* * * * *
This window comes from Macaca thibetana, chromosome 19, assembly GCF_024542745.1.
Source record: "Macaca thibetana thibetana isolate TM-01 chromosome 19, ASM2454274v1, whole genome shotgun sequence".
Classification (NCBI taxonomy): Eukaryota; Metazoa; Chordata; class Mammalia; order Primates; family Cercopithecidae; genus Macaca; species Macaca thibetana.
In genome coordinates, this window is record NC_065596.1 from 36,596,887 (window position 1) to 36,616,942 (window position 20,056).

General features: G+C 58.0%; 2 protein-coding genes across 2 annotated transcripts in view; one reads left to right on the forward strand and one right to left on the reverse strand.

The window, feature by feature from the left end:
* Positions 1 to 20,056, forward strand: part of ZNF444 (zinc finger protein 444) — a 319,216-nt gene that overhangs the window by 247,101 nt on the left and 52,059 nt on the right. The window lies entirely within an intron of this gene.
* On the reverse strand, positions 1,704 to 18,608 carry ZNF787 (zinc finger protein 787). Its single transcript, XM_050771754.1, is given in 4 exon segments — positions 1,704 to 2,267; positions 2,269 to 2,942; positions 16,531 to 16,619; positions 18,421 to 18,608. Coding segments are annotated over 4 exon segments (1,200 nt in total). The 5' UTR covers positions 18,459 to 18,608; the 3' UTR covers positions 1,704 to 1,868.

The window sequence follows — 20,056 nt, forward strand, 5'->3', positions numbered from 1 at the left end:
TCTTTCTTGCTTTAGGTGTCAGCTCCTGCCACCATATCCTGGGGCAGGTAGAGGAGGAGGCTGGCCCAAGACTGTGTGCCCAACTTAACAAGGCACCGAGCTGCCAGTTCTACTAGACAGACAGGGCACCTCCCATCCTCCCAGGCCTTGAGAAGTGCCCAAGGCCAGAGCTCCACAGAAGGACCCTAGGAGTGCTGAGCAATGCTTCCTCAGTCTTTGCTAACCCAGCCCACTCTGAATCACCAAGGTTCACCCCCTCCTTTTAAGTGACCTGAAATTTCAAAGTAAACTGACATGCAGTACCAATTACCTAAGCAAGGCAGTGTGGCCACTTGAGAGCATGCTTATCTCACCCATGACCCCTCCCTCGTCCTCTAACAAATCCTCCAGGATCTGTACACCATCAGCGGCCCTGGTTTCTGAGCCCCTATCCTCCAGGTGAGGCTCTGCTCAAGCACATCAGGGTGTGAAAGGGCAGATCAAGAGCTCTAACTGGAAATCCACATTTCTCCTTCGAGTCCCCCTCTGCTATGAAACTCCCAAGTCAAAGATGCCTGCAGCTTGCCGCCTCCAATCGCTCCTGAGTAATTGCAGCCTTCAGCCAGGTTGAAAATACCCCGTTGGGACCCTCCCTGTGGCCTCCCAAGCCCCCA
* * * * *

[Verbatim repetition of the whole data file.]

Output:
This window comes from Macaca thibetana, chromosome 19, assembly GCF_024542745.1.
Source record: "Macaca thibetana thibetana isolate TM-01 chromosome 19, ASM2454274v1, whole genome shotgun sequence".
Classification (NCBI taxonomy): Eukaryota; Metazoa; Chordata; class Mammalia; order Primates; family Cercopithecidae; genus Macaca; species Macaca thibetana.
In genome coordinates, this window is record NC_065596.1 from 36,596,887 (window position 1) to 36,616,942 (window position 20,056).

General features: G+C 58.0%; 2 protein-coding genes across 2 annotated transcripts in view; one reads left to right on the forward strand and one right to left on the reverse strand.

The window, feature by feature from the left end:
* Positions 1 to 20,056, forward strand: part of ZNF444 (zinc finger protein 444) — a 319,216-nt gene that overhangs the window by 247,101 nt on the left and 52,059 nt on the right. The window lies entirely within an intron of this gene.
* On the reverse strand, positions 1,704 to 18,608 carry ZNF787 (zinc finger protein 787). Its single transcript, XM_050771754.1, is given in 4 exon segments — positions 1,704 to 2,267; positions 2,269 to 2,942; positions 16,531 to 16,619; positions 18,421 to 18,608. Coding segments are annotated over 4 exon segments (1,200 nt in total). The 5' UTR covers positions 18,459 to 18,608; the 3' UTR covers positions 1,704 to 1,868.

The window sequence follows — 20,056 nt, forward strand, 5'->3', positions numbered from 1 at the left end:
TCTTTCTTGCTTTAGGTGTCAGCTCCTGCCACCATATCCTGGGGCAGGTAGAGGAGGAGGCTGGCCCAAGACTGTGTGCCCAACTTAACAAGGCACCGAGCTGCCAGTTCTACTAGACAGACAGGGCACCTCCCATCCTCCCAGGCCTTGAGAAGTGCCCAAGGCCAGAGCTCCACAGAAGGACCCTAGGAGTGCTGAGCAATGCTTCCTCAGTCTTTGCTAACCCAGCCCACTCTGAATCACCAAGGTTCACCCCCTCCTTTTAAGTGACCTGAAATTTCAAAGTAAACTGACATGCAGTACCAATTACCTAAGCAAGGCAGTGTGGCCACTTGAGAGCATGCTTATCTCACCCATGACCCCTCCCTCGTCCTCTAACAAATCCTCCAGGATCTGTACACCATCAGCGGCCCTGGTTTCTGAGCCCCTATCCTCCAGGTGAGGCTCTGCTCAAGCACATCAGGGTGTGAAAGGGCAGATCAAGAGCTCTAACTGGAAATCCACATTTCTCCTTCGAGTCCCCCTCTGCTATGAAACTCCCAAGTCAAAGATGCCTGCAGCTTGCCGCCTCCAATCGCTCCTGAGTAATTGCAGCCTTCAGCCAGGTTGAAAATACCCCGTTGGGACCCTCCCTGTGGCCTCCCAAGCCCCCA